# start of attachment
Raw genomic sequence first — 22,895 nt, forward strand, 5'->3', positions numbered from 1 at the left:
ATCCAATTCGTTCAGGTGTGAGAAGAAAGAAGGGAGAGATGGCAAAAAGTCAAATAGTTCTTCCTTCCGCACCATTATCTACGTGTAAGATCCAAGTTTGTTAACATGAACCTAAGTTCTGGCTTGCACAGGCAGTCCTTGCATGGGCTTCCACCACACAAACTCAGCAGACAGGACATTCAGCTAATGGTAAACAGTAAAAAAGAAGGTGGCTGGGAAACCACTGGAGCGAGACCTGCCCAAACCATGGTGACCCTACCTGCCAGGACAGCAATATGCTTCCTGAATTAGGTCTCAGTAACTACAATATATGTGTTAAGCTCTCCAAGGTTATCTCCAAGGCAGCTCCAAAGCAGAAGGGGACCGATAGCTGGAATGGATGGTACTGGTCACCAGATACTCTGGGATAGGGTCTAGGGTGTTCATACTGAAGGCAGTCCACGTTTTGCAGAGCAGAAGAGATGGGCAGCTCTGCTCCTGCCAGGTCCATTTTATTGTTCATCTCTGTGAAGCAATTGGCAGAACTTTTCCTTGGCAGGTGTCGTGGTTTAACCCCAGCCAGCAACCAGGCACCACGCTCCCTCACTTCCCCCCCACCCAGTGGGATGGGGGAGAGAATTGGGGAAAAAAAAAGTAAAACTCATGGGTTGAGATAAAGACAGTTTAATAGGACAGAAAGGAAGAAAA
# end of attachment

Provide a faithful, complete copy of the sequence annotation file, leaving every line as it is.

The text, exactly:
Raw genomic sequence first — 22,895 nt, forward strand, 5'->3', positions numbered from 1 at the left:
ATCCAATTCGTTCAGGTGTGAGAAGAAAGAAGGGAGAGATGGCAAAAAGTCAAATAGTTCTTCCTTCCGCACCATTATCTACGTGTAAGATCCAAGTTTGTTAACATGAACCTAAGTTCTGGCTTGCACAGGCAGTCCTTGCATGGGCTTCCACCACACAAACTCAGCAGACAGGACATTCAGCTAATGGTAAACAGTAAAAAAGAAGGTGGCTGGGAAACCACTGGAGCGAGACCTGCCCAAACCATGGTGACCCTACCTGCCAGGACAGCAATATGCTTCCTGAATTAGGTCTCAGTAACTACAATATATGTGTTAAGCTCTCCAAGGTTATCTCCAAGGCAGCTCCAAAGCAGAAGGGGACCGATAGCTGGAATGGATGGTACTGGTCACCAGATACTCTGGGATAGGGTCTAGGGTGTTCATACTGAAGGCAGTCCACGTTTTGCAGAGCAGAAGAGATGGGCAGCTCTGCTCCTGCCAGGTCCATTTTATTGTTCATCTCTGTGAAGCAATTGGCAGAACTTTTCCTTGGCAGGTGTCGTGGTTTAACCCCAGCCAGCAACCAGGCACCACGCTCCCTCACTTCCCCCCCACCCAGTGGGATGGGGGAGAGAATTGGGGAAAAAAAAAGTAAAACTCATGGGTTGAGATAAAGACAGTTTAATAGGACAGAAAGGAAGAAAA